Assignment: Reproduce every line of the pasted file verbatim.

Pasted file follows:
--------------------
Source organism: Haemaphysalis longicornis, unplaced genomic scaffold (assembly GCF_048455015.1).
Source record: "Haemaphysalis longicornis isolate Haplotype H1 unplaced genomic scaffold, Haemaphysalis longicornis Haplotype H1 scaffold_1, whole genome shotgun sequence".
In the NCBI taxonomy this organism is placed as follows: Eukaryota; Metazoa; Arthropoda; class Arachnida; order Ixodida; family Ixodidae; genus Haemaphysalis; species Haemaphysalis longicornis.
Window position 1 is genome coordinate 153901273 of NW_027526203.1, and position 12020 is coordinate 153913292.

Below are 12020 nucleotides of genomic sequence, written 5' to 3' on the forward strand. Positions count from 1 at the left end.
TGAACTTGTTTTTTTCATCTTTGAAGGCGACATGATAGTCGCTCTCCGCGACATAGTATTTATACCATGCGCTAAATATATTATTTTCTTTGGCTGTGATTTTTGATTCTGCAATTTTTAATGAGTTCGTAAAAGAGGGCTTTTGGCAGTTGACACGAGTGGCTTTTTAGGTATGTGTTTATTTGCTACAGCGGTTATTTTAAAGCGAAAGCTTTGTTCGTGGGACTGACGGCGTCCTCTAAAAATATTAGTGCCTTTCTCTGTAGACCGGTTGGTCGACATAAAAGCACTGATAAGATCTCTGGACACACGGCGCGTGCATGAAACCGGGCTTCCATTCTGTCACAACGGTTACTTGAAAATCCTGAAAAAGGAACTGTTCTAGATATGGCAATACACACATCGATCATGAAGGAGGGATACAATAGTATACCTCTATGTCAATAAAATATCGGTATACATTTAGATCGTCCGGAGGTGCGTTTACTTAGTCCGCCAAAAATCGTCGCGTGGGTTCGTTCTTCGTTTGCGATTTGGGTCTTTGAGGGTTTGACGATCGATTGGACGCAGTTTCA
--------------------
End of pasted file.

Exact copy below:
Source organism: Haemaphysalis longicornis, unplaced genomic scaffold (assembly GCF_048455015.1).
Source record: "Haemaphysalis longicornis isolate Haplotype H1 unplaced genomic scaffold, Haemaphysalis longicornis Haplotype H1 scaffold_1, whole genome shotgun sequence".
In the NCBI taxonomy this organism is placed as follows: Eukaryota; Metazoa; Arthropoda; class Arachnida; order Ixodida; family Ixodidae; genus Haemaphysalis; species Haemaphysalis longicornis.
Window position 1 is genome coordinate 153901273 of NW_027526203.1, and position 12020 is coordinate 153913292.

Below are 12020 nucleotides of genomic sequence, written 5' to 3' on the forward strand. Positions count from 1 at the left end.
TGAACTTGTTTTTTTCATCTTTGAAGGCGACATGATAGTCGCTCTCCGCGACATAGTATTTATACCATGCGCTAAATATATTATTTTCTTTGGCTGTGATTTTTGATTCTGCAATTTTTAATGAGTTCGTAAAAGAGGGCTTTTGGCAGTTGACACGAGTGGCTTTTTAGGTATGTGTTTATTTGCTACAGCGGTTATTTTAAAGCGAAAGCTTTGTTCGTGGGACTGACGGCGTCCTCTAAAAATATTAGTGCCTTTCTCTGTAGACCGGTTGGTCGACATAAAAGCACTGATAAGATCTCTGGACACACGGCGCGTGCATGAAACCGGGCTTCCATTCTGTCACAACGGTTACTTGAAAATCCTGAAAAAGGAACTGTTCTAGATATGGCAATACACACATCGATCATGAAGGAGGGATACAATAGTATACCTCTATGTCAATAAAATATCGGTATACATTTAGATCGTCCGGAGGTGCGTTTACTTAGTCCGCCAAAAATCGTCGCGTGGGTTCGTTCTTCGTTTGCGATTTGGGTCTTTGAGGGTTTGACGATCGATTGGACGCAGTTTCA